Review of the Danish Top 10

13.04.2015

The Danish film critic Michael Madsen has written a blogpost about the Danish Top 10.

Here is a translation of the text

 

When Dance and Film Merge

By Michael Madsen

Sometimes one experiences, how different art forms melt together, and how these new symbioses make the forms grow and become bigger, than what they were apart.

That is how it is with ‘60secondsdance’ – an international online competition for dance films with only one rule: the films have to be exactly one minute. no more, no less. Behind the project are three partners from three Nordic countries: Dansehallerne/ScreenMoves from Denmark, the Finnish Loikka Dance Film Festival and Swedish ScreenDance Festival.

Normally dance film is quite a colorful film gene, where the majority of films are more or less successful musicals or coming-of-age films about dancers making their big career break. Similarly, the documentary genre has had a grip on dance. An example of this is Wim Wender’s spectacular ‘Pina’ (2011) about the famous dancer and choreographer Pina Bausch.

Meanwhile, ‘60secondsdance’ has created its’ own niche, or rather a bridge between the two art forms, dance and film. The dogma time rule forces the contestants to use the many possibilities of the film-media in order to present the dance and the stories they wish to tell in 60 seconds. In that way the dance films entered into the competition become interesting for both dance- and film fans.

 

The 10 Films

There are lots of examples of this in the Danish Top 10 of the competition. In ’Nashima’, a nude, primal dance look is combined with animal sounds and the red tinted and grainy aesthetics of silent film. The result is both fascinating and disturbing.

JUMP’ on the other hand is a piece of precise editing. Two-three persons run from the side of the frame, turning and jumping towards the spectator, while the edit cuts from person to person, so that in the end it all seems like one, continuous movement and release of energy. Simple, as well as beautiful.

During ‘And Even Then We’ll Still Pretend’ one involuntarily thinks of the old master of silent film Melieres. A couple is facing each other across a table. However, the whole arrangement of the set is in fact laid down, so the floor functions as a backdrop, which enables all sorts of acrobatic antics. A fun, and well executed concept.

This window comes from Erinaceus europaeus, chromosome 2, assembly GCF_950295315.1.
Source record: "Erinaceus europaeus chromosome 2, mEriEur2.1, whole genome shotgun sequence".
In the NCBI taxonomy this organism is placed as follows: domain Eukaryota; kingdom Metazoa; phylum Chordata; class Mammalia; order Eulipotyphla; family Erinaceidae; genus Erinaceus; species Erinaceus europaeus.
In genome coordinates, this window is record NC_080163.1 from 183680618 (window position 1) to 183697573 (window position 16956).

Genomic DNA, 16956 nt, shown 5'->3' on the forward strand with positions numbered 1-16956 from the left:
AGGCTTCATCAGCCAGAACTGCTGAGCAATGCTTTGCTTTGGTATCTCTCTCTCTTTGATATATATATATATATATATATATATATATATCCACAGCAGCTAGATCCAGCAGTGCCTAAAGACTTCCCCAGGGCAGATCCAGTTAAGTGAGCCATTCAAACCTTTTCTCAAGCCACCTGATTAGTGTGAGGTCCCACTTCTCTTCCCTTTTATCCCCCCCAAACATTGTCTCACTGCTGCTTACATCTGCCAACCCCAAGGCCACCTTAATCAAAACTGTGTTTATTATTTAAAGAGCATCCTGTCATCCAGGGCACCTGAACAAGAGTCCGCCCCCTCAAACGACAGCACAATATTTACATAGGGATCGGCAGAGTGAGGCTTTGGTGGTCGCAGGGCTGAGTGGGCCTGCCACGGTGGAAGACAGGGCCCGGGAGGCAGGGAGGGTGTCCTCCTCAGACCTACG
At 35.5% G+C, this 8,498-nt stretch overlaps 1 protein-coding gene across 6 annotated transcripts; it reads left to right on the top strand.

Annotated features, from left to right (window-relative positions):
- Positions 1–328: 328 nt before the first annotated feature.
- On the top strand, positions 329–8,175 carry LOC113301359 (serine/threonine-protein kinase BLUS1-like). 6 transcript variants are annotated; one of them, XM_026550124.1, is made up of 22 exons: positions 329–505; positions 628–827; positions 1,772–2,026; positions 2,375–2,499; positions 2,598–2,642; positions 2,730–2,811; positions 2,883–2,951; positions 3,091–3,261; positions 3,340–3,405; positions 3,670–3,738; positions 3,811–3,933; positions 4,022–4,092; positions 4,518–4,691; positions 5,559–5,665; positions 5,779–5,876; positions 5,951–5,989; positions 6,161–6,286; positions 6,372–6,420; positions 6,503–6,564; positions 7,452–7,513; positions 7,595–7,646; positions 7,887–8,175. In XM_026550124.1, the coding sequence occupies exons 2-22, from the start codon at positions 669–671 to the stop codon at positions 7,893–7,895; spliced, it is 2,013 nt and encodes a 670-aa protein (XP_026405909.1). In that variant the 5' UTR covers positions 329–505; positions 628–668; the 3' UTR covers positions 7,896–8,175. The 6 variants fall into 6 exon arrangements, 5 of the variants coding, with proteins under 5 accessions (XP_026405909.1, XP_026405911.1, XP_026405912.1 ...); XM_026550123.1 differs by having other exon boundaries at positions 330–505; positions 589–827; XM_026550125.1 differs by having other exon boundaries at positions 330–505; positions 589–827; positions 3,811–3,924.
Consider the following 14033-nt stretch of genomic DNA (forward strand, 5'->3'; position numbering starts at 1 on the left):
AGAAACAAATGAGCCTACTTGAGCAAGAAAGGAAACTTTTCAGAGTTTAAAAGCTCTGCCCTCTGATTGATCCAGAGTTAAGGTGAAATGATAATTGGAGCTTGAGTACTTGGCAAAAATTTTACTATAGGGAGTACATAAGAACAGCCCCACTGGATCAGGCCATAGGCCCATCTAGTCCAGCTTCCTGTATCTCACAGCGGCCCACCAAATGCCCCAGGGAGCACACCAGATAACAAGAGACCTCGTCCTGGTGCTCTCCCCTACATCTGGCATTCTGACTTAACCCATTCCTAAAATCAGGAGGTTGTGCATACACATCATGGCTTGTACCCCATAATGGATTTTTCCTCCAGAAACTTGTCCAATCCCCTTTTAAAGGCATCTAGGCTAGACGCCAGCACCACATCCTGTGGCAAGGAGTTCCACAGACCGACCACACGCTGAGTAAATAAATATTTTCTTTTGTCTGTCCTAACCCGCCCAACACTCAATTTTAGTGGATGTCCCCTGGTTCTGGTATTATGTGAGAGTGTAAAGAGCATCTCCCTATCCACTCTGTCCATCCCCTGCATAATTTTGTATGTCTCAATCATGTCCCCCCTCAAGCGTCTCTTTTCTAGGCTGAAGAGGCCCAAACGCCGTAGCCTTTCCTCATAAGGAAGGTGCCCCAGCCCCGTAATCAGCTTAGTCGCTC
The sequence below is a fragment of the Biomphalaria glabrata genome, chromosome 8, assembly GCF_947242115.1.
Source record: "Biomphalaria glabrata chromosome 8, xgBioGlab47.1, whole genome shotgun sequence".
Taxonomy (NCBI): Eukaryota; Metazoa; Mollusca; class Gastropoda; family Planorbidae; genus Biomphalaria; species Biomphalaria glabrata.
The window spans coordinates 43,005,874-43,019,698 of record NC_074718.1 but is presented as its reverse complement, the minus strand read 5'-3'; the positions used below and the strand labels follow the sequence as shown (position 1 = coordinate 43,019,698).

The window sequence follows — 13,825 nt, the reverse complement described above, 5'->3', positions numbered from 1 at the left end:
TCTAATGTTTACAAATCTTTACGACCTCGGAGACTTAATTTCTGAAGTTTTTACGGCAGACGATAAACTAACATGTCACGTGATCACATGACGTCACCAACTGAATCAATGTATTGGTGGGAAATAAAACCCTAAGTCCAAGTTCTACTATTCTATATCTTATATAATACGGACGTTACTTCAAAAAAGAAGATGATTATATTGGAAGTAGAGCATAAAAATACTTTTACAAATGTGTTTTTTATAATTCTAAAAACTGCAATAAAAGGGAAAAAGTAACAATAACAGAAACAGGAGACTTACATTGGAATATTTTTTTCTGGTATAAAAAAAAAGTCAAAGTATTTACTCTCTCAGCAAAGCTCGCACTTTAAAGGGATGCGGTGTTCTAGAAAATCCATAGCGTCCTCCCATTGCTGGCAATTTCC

Turning (Around)’ is more traditionally set up and shows a row of older couples dancing on a stage somewhere in Latin-America. The subdued grey/black/white universe fits well with the performers and the pace of the dance. It seems almost like a documentary, which it probably is.

Passage’ continues the subdued expression, but with more of a dramatic edge. A couple wearing winter clothes dances slowly and gracefully in front of snow covered cityscapes. A Nordic ambience and the music provide the film with a wistful, Bergman-inspired atmosphere of emotional dismay.

Fragile’ plays efficiently with the frame. A woman is dancing inside an old porcelain plate, causing it to move, crack and eventually drop off the wall. Another fun gimmick that explores the interplay of form and content to the max.

In ‘Bodylanguage Consult’ the only form of dance appears in the first 30 seconds, where fingers dance over a computer-keyboard. A woman in a tight, grey uniform sitting at a desk, loosens up slowly and throws conformities off herself while wriggling her body to dance rhythms, that contrast with the stiff frame.

Arms, legs and head that slowly push through the openings of some white clothes, are the backbone of ‘Dissection’. It is not actual dance, but rather bodily movements, that catch the intimacy between body and material.

Breakadventure’ like ‘Fragile’ plays with the frame. Stop-motion montages of cutout pieces of paper with pictures of the dancer utilize the movements of the dancer to form the shapes of the paper. Sometimes the dancer forms the paper scraps, and sometimes the paper is crumbled up; shifting control between dancer and paper. This power shift creates a fascinating dynamic, as if the paper and dancer were a couple dancing.

The Top 10 is very suitably topped off by ‘Eadweard Muybridge A Ballet in Five Movements, Movement One’. In form and content the film honors the first photographer to capture continuous movement, British Eadweard Muybridge. The film is a refreshing mixture of old and new with a focus on the aesthetics of movement.

 

Clearly, there are many good reasons to visit the website 60secondsdance.com and browse the many films - almost as like on YouTube.

From a dance film perspective, the ‘60secondsdance’ films work the best, when the film language and the film form are utilized to create a surprising frame around the dance and movements - and less well, when the film tools are left in the background. The Danish winners of the 2015 competition will be revealed at the Danish Film Institute’s Cinemateque in Copenhagen on Friday April 24th.

 

Read the text in Danish at Michael Madsens blog Cinemadsen